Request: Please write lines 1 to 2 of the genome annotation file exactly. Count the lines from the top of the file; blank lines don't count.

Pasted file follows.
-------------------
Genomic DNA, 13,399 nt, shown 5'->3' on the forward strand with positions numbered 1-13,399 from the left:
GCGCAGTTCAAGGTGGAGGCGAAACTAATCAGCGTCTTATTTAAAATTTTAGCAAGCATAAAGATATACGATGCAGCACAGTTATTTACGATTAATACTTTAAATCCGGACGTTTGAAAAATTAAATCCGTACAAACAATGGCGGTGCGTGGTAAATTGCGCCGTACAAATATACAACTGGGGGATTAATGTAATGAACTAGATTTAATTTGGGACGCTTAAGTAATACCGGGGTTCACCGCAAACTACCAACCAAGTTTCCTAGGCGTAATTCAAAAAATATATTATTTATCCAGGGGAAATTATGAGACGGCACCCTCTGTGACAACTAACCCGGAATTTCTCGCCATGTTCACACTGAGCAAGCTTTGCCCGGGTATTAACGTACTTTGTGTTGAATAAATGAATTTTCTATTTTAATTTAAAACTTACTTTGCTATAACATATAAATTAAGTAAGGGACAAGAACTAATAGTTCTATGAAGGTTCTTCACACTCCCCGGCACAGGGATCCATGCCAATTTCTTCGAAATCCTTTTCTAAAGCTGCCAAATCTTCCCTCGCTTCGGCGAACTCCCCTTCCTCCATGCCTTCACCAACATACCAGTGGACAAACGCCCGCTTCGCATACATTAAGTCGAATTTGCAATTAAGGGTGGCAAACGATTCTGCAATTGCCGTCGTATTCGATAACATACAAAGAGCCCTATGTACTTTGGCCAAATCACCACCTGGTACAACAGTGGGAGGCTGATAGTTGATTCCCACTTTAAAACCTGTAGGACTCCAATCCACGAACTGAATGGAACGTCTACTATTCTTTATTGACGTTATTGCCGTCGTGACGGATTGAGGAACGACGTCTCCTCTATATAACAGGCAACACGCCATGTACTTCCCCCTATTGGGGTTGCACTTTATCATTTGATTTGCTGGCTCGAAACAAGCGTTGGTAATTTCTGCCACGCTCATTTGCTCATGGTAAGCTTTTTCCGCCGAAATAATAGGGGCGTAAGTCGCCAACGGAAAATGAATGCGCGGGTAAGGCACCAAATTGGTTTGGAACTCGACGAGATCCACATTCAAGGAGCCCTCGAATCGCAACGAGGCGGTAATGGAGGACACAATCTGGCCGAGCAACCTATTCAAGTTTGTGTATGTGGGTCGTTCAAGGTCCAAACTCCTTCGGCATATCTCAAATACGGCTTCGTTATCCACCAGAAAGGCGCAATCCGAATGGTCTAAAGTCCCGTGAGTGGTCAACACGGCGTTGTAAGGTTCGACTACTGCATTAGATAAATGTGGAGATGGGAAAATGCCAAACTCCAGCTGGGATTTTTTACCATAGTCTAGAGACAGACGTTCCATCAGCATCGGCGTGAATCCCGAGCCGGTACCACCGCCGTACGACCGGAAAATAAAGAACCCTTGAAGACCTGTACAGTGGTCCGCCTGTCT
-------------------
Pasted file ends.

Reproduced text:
Genomic DNA, 13,399 nt, shown 5'->3' on the forward strand with positions numbered 1-13,399 from the left:
GCGCAGTTCAAGGTGGAGGCGAAACTAATCAGCGTCTTATTTAAAATTTTAGCAAGCATAAAGATATACGATGCAGCACAGTTATTTACGATTAATACTTTAAATCCGGACGTTTGAAAAATTAAATCCGTACAAACAATGGCGGTGCGTGGTAAATTGCGCCGTACAAATATACAACTGGGGGATTAATGTAATGAACTAGATTTAATTTGGGACGCTTAAGTAATACCGGGGTTCACCGCAAACTACCAACCAAGTTTCCTAGGCGTAATTCAAAAAATATATTATTTATCCAGGGGAAATTATGAGACGGCACCCTCTGTGACAACTAACCCGGAATTTCTCGCCATGTTCACACTGAGCAAGCTTTGCCCGGGTATTAACGTACTTTGTGTTGAATAAATGAATTTTCTATTTTAATTTAAAACTTACTTTGCTATAACATATAAATTAAGTAAGGGACAAGAACTAATAGTTCTATGAAGGTTCTTCACACTCCCCGGCACAGGGATCCATGCCAATTTCTTCGAAATCCTTTTCTAAAGCTGCCAAATCTTCCCTCGCTTCGGCGAACTCCCCTTCCTCCATGCCTTCACCAACATACCAGTGGACAAACGCCCGCTTCGCATACATTAAGTCGAATTTGCAATTAAGGGTGGCAAACGATTCTGCAATTGCCGTCGTATTCGATAACATACAAAGAGCCCTATGTACTTTGGCCAAATCACCACCTGGTACAACAGTGGGAGGCTGATAGTTGATTCCCACTTTAAAACCTGTAGGACTCCAATCCACGAACTGAATGGAACGTCTACTATTCTTTATTGACGTTATTGCCGTCGTGACGGATTGAGGAACGACGTCTCCTCTATATAACAGGCAACACGCCATGTACTTCCCCCTATTGGGGTTGCACTTTATCATTTGATTTGCTGGCTCGAAACAAGCGTTGGTAATTTCTGCCACGCTCATTTGCTCATGGTAAGCTTTTTCCGCCGAAATAATAGGGGCGTAAGTCGCCAACGGAAAATGAATGCGCGGGTAAGGCACCAAATTGGTTTGGAACTCGACGAGATCCACATTCAAGGAGCCCTCGAATCGCAACGAGGCGGTAATGGAGGACACAATCTGGCCGAGCAACCTATTCAAGTTTGTGTATGTGGGTCGTTCAAGGTCCAAACTCCTTCGGCATATCTCAAATACGGCTTCGTTATCCACCAGAAAGGCGCAATCCGAATGGTCTAAAGTCCCGTGAGTGGTCAACACGGCGTTGTAAGGTTCGACTACTGCATTAGATAAATGTGGAGATGGGAAAATGCCAAACTCCAGCTGGGATTTTTTACCATAGTCTAGAGACAGACGTTCCATCAGCATCGGCGTGAATCCCGAGCCGGTACCACCGCCGTACGACCGGAAAATAAAGAACCCTTGAAGACCTGTACAGTGGTCCGCCTGTCT